Monday, 23 January 2012

Back to Braco

Apologies for the long silence this is partly due to busyness but mainly due to the things I have been busy with being boring. Since Christmas it has been full speed ahead on the good ship fundraising. Writing funding applications is a very useful skill to be practising but does not make for existing blogging. However last week nearly the whole Adopt-a-Monument teem escaped the office to go to Braco.  
Picture of Ardoch looking magnificent from a resent kite survey
We were chatting to Perth and Kinross Heritage Trust, Historic Scotland and the local group (Ardoch Development Trust). Mainly about the amazing Ardoch Roman fort ( and its lack of interpretation, but also about what to do on the village tour front. It was decided to get a new board about the fort and produce a leaflet for the village tour. So I have been having a happy time researching various aspects of Braco’s history for a leaflet, which is much more existing than funding applications. Especially good when you come across things like this in the Old Statistical Accounts:

It has already been observed, that the two large encampments had a communication with one another; and, that there was a subterraneous passage from the small one, under the bed of the river, is more than probable, from a circumstance now to be mentioned.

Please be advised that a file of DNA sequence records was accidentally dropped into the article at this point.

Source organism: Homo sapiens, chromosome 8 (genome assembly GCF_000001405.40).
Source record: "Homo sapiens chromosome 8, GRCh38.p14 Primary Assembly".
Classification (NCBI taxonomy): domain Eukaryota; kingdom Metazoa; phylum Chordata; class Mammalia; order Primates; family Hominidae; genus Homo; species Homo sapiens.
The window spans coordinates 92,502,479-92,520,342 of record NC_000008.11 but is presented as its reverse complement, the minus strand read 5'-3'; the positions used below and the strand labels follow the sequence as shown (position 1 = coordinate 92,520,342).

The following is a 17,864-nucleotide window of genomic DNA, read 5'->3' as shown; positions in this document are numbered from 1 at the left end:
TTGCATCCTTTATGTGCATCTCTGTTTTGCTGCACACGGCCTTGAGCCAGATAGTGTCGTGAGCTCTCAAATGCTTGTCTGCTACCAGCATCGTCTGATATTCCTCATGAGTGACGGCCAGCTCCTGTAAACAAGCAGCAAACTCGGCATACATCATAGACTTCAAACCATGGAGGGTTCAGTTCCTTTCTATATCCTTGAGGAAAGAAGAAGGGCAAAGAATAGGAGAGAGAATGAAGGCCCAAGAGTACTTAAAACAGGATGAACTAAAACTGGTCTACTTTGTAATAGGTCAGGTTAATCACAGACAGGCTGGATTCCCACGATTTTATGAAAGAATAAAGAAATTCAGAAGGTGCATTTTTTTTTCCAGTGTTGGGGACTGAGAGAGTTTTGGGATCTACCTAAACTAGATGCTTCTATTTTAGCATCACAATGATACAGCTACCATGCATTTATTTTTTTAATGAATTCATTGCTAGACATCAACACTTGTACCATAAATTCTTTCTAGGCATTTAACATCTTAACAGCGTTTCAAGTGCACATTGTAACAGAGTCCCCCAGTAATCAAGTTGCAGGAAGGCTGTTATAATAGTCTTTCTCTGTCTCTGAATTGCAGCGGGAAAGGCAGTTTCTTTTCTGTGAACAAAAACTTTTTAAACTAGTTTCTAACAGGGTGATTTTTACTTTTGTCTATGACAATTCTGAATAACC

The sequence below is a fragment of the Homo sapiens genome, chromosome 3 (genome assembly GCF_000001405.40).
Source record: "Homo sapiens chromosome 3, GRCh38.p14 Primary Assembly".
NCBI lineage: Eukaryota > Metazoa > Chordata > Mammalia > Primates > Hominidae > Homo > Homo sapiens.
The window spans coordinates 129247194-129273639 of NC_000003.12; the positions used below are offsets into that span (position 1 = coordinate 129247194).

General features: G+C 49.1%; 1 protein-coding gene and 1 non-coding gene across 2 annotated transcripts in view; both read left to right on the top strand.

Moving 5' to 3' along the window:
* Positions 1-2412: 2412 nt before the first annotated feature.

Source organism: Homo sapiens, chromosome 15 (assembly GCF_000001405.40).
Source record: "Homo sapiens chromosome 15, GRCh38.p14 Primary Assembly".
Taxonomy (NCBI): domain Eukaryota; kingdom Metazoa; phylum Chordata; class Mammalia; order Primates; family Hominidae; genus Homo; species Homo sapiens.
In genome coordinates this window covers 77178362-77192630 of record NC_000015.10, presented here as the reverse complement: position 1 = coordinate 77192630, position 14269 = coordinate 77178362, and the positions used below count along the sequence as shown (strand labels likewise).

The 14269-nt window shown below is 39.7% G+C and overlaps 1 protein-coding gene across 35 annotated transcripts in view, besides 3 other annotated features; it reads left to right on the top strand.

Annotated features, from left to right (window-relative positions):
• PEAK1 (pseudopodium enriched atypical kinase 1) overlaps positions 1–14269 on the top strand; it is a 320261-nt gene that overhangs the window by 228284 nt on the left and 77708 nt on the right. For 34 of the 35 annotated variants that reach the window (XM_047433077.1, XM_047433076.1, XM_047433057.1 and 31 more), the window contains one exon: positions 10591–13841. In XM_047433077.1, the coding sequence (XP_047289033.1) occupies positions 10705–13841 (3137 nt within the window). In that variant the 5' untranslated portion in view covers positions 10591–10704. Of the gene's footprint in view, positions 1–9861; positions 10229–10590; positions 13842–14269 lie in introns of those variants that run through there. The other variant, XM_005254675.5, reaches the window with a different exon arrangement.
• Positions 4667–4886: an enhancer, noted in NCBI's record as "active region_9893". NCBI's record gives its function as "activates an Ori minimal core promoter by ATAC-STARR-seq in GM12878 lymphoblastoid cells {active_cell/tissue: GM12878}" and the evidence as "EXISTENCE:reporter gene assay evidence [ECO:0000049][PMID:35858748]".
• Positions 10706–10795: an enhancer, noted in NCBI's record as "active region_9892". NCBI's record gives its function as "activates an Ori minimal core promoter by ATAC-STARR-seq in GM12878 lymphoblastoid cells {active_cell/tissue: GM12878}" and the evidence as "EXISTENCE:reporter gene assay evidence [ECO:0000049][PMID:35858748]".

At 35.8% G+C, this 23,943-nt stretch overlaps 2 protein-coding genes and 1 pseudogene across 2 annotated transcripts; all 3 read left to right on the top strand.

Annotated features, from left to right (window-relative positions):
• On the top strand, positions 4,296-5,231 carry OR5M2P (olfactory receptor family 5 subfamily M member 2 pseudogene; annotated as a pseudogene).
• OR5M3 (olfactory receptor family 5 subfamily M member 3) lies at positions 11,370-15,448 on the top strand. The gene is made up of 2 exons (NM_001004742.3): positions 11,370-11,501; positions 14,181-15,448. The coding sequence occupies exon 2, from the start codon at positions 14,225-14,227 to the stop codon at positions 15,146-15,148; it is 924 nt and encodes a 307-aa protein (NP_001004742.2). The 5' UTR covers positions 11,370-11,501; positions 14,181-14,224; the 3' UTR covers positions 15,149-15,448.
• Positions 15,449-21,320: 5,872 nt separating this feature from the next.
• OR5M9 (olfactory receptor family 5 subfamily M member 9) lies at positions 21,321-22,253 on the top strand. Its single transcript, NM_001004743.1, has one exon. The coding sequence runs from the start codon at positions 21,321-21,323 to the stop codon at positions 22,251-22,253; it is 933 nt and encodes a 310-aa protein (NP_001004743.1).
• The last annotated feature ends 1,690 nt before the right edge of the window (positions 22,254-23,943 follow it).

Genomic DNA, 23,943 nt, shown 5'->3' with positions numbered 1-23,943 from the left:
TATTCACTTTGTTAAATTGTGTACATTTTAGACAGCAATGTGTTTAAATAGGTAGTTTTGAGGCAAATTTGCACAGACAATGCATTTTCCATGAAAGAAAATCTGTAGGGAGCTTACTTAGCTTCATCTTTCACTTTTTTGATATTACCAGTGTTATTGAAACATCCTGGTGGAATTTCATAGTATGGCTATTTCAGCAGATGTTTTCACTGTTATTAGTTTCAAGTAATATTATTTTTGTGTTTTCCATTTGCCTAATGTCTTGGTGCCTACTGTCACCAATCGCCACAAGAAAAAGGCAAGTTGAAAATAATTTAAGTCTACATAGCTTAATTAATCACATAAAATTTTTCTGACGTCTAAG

There was a hole near the side of the pratorium, that went in a sloping direction for many fathoms; in which, it was generally believed, treasures, as well as Roman antiquities, might be found. In order to ascertain this fact, a man, who had been condemned by the baron court of a neighbouring lord, upon obtaining a pardon, agreed to be let down by a rope into this hole. He at first brought up with him, from great depth, Roman spears, helmets, fragments of bridles, and several other articles: But upon being let down a second time, was killed by foul air.
No attempts have been made since that time. The articles, above mentioned, lay at the house of Ardoch for many years, but were all carried off, by some of the soldiers in the Duke of Argyll’s army, in 1715, after the battle of Sheriffmuir, and could never afterwards be recovered. The mouth of the hole was covered up with a millstone, by an old gentleman, who lived at the house of Ardoch, while the family were in Russia, about the year 1720, to prevent hares from running into it, when pursued by his dogs; and as earth, to a considerable depth, was laid over the millstone, the place cannot now be found, although diligent serch has been made for it.” (Accounts of 1791-99, volume 8, ‘The Parish of Muthill’ Rev. Mr John Scott)

Anyway hear is the first draft of the leaflet the group may well wish to change it entirely and we don’t yet have perditions to use some of the pictures but we shall see what happens.